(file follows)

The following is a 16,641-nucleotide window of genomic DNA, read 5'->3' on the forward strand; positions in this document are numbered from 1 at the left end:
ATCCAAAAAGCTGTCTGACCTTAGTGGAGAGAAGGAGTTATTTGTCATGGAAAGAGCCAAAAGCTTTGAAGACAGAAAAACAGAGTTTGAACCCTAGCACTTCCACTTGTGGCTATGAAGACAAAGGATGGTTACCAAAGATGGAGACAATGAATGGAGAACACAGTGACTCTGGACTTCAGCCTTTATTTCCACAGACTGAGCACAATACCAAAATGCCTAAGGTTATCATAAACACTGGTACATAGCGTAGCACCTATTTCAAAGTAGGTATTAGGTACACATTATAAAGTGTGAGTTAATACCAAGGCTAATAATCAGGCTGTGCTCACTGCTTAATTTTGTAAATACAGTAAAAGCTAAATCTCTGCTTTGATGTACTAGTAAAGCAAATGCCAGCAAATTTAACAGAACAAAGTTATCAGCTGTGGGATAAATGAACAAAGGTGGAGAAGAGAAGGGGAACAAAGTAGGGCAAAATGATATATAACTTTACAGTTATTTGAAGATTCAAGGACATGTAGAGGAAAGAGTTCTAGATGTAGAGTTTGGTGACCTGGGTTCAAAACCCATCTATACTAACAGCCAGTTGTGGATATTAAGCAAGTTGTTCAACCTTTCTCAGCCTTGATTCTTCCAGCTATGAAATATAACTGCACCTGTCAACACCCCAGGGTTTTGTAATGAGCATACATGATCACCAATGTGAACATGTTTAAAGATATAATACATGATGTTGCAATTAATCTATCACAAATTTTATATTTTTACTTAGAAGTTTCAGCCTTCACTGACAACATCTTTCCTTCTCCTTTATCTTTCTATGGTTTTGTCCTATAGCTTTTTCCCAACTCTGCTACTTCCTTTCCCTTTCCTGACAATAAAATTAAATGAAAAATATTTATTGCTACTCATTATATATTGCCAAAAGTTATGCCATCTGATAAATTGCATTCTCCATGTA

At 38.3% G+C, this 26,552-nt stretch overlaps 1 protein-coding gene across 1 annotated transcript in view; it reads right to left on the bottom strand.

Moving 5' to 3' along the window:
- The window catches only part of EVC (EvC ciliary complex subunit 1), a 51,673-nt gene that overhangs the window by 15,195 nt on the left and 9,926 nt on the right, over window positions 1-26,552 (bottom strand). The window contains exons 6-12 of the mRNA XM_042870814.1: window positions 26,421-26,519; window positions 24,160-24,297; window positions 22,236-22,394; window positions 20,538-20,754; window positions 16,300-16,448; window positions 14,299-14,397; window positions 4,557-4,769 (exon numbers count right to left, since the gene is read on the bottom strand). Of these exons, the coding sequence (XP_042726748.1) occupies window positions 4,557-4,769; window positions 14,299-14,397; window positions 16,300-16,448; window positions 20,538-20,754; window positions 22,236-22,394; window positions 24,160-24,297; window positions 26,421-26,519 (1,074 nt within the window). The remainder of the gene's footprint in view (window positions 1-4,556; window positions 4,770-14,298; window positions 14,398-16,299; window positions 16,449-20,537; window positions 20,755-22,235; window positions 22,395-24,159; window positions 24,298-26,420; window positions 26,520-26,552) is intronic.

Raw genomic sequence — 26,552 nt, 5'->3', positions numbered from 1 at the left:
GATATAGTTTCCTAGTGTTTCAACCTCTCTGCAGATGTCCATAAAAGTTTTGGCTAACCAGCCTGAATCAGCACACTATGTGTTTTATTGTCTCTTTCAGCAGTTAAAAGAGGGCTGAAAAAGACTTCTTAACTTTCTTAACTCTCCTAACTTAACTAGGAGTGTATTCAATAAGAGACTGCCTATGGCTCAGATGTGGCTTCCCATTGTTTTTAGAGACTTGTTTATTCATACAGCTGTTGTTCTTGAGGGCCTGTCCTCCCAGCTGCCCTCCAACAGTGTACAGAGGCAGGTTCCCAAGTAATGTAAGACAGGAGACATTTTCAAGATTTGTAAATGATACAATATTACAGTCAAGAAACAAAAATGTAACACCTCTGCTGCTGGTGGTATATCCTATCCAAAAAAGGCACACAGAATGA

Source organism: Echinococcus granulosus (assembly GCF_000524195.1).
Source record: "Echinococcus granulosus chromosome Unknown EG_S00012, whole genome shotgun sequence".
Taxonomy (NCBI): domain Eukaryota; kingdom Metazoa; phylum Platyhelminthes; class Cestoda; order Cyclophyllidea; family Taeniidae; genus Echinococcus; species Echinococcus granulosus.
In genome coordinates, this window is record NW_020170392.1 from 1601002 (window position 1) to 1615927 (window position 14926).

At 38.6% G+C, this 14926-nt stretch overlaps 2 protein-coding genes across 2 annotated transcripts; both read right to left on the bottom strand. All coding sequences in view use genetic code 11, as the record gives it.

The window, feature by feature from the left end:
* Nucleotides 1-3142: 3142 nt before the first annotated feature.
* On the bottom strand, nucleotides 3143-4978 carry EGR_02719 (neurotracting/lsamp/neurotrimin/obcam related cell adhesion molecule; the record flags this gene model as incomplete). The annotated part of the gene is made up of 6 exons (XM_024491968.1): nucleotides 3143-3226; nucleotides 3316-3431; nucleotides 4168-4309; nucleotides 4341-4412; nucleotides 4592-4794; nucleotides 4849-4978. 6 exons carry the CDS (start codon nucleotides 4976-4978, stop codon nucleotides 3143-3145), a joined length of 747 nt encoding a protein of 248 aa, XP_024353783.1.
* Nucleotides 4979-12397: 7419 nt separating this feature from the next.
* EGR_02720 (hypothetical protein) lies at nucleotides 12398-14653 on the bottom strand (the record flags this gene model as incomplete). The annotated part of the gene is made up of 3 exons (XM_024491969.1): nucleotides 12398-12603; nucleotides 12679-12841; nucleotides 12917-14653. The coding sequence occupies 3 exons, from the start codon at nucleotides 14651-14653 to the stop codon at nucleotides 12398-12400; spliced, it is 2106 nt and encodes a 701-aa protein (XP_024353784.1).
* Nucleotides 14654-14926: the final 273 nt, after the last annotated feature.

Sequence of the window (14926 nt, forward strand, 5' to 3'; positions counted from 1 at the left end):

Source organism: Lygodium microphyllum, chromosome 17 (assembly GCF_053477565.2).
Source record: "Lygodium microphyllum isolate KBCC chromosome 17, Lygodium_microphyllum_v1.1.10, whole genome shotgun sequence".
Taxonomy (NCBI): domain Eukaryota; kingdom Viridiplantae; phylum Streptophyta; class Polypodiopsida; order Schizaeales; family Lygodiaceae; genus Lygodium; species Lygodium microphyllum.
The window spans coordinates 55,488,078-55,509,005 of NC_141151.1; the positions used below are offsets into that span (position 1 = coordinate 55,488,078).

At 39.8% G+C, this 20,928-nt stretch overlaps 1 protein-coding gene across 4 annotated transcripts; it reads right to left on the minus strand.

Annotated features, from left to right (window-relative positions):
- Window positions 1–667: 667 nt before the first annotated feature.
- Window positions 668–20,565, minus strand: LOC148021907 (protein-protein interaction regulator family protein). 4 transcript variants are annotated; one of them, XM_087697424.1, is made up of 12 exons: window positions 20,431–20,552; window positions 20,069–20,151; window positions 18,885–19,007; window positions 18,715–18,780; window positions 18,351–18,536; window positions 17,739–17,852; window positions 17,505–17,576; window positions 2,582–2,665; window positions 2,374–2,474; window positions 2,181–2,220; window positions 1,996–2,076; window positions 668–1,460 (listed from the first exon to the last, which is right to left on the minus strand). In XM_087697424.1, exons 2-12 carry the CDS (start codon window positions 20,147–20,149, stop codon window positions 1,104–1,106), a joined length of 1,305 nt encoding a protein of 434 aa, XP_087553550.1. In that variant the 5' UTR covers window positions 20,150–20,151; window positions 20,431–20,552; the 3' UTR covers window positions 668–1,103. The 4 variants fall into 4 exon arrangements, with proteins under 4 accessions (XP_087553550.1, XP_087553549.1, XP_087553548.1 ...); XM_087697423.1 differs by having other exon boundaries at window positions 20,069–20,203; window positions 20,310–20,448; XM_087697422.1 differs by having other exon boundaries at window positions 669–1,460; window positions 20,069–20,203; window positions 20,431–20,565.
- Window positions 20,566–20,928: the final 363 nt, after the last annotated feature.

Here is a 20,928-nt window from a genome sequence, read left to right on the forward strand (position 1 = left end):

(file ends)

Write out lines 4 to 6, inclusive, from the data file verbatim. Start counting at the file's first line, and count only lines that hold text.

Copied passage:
Moving 5' to 3' along the window:
- The window catches only part of EVC (EvC ciliary complex subunit 1), a 51,673-nt gene that overhangs the window by 15,195 nt on the left and 9,926 nt on the right, over window positions 1-26,552 (bottom strand). The window contains exons 6-12 of the mRNA XM_042870814.1: window positions 26,421-26,519; window positions 24,160-24,297; window positions 22,236-22,394; window positions 20,538-20,754; window positions 16,300-16,448; window positions 14,299-14,397; window positions 4,557-4,769 (exon numbers count right to left, since the gene is read on the bottom strand). Of these exons, the coding sequence (XP_042726748.1) occupies window positions 4,557-4,769; window positions 14,299-14,397; window positions 16,300-16,448; window positions 20,538-20,754; window positions 22,236-22,394; window positions 24,160-24,297; window positions 26,421-26,519 (1,074 nt within the window). The remainder of the gene's footprint in view (window positions 1-4,556; window positions 4,770-14,298; window positions 14,398-16,299; window positions 16,449-20,537; window positions 20,755-22,235; window positions 22,395-24,159; window positions 24,298-26,420; window positions 26,520-26,552) is intronic.

Raw genomic sequence — 26,552 nt, 5'->3', positions numbered from 1 at the left: